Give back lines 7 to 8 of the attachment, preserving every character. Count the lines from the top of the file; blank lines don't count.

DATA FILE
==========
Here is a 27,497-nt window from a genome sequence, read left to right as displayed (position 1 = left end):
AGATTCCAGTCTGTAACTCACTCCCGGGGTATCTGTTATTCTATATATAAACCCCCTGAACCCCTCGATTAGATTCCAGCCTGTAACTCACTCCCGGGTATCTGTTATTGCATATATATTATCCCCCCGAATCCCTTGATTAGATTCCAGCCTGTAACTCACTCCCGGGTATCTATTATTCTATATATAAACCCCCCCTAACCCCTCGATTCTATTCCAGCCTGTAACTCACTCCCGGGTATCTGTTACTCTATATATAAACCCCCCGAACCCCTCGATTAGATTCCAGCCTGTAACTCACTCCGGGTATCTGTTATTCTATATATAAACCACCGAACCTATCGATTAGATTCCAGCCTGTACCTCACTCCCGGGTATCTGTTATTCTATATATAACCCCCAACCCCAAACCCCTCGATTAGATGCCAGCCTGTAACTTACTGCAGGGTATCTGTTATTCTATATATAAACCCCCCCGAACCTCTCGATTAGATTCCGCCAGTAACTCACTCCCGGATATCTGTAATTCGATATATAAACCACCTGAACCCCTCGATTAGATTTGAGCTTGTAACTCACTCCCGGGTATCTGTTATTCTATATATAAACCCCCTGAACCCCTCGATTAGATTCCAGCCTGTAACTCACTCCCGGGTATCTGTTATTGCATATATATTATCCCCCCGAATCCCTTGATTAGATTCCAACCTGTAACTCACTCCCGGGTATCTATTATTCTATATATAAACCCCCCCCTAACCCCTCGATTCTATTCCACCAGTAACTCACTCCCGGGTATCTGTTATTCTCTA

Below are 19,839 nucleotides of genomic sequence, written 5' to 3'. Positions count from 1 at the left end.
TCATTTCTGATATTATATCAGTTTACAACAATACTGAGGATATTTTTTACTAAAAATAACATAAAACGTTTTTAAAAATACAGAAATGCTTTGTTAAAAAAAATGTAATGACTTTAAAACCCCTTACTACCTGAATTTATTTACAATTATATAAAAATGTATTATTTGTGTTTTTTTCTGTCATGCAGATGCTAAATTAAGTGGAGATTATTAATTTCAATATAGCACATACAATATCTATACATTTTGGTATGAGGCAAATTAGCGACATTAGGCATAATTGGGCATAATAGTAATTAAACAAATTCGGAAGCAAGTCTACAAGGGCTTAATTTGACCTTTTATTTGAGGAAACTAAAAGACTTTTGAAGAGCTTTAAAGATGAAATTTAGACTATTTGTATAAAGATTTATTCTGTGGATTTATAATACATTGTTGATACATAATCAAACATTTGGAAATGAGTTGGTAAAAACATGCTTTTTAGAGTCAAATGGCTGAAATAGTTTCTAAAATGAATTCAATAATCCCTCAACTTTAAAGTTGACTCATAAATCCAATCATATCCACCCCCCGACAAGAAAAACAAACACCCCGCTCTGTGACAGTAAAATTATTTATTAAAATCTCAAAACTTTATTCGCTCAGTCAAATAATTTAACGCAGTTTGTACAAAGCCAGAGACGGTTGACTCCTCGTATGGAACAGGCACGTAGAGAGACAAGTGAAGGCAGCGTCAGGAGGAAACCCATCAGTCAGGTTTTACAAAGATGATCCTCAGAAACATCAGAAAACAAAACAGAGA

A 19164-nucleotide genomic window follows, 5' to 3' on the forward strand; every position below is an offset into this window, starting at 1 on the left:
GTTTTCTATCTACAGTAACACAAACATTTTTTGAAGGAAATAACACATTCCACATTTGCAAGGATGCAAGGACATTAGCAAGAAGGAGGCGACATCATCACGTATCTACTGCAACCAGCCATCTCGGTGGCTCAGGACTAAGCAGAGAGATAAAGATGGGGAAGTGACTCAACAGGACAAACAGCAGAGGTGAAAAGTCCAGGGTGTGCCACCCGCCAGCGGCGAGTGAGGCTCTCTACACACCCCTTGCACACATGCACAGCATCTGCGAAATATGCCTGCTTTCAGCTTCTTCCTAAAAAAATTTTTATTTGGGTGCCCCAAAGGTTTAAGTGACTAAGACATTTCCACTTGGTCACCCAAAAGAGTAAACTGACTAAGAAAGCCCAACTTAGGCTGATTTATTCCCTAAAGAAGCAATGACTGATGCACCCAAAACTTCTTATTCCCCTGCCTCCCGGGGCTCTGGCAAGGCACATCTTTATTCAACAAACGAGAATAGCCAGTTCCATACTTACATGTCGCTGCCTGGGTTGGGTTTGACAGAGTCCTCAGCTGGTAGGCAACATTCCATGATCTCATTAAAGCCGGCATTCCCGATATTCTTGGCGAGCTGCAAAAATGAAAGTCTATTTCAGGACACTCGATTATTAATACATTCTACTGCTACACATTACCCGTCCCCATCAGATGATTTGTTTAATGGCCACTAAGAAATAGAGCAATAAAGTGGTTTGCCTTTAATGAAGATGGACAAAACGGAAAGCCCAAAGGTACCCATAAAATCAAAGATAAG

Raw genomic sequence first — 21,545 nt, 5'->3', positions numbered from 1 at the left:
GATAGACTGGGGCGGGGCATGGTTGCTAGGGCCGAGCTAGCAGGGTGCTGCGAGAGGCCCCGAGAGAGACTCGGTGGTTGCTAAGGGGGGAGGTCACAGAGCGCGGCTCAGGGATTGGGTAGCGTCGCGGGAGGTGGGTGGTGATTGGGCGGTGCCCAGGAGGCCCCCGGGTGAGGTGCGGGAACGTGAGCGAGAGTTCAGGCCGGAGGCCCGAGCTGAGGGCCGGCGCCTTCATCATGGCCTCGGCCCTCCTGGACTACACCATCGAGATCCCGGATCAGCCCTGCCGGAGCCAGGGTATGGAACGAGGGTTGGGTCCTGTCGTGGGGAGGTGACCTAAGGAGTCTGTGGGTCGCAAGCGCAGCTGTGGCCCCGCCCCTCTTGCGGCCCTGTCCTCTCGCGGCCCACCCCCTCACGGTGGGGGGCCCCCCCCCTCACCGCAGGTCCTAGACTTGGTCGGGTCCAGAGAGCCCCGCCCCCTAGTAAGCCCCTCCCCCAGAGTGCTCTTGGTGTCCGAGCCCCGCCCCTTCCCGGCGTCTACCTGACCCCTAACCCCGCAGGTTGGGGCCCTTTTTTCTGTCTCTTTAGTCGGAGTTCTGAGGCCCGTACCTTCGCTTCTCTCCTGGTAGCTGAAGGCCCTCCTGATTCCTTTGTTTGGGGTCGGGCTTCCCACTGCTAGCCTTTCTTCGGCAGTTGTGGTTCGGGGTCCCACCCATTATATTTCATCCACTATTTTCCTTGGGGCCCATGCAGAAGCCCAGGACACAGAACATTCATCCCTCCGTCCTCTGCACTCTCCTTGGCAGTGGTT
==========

Raw genomic sequence first — 21,545 nt, 5'->3', positions numbered from 1 at the left:
GATAGACTGGGGCGGGGCATGGTTGCTAGGGCCGAGCTAGCAGGGTGCTGCGAGAGGCCCCGAGAGAGACTCGGTGGTTGCTAAGGGGGGAGGTCACAGAGCGCGGCTCAGGGATTGGGTAGCGTCGCGGGAGGTGGGTGGTGATTGGGCGGTGCCCAGGAGGCCCCCGGGTGAGGTGCGGGAACGTGAGCGAGAGTTCAGGCCGGAGGCCCGAGCTGAGGGCCGGCGCCTTCATCATGGCCTCGGCCCTCCTGGACTACACCATCGAGATCCCGGATCAGCCCTGCCGGAGCCAGGGTATGGAACGAGGGTTGGGTCCTGTCGTGGGGAGGTGACCTAAGGAGTCTGTGGGTCGCAAGCGCAGCTGTGGCCCCGCCCCTCTTGCGGCCCTGTCCTCTCGCGGCCCACCCCCTCACGGTGGGGGGCCCCCCCCCTCACCGCAGGTCCTAGACTTGGTCGGGTCCAGAGAGCCCCGCCCCCTAGTAAGCCCCTCCCCCAGAGTGCTCTTGGTGTCCGAGCCCCGCCCCTTCCCGGCGTCTACCTGACCCCTAACCCCGCAGGTTGGGGCCCTTTTTTCTGTCTCTTTAGTCGGAGTTCTGAGGCCCGTACCTTCGCTTCTCTCCTGGTAGCTGAAGGCCCTCCTGATTCCTTTGTTTGGGGTCGGGCTTCCCACTGCTAGCCTTTCTTCGGCAGTTGTGGTTCGGGGTCCCACCCATTATATTTCATCCACTATTTTCCTTGGGGCCCATGCAGAAGCCCAGGACACAGAACATTCATCCCTCCGTCCTCTGCACTCTCCTTGGCAGTGGTT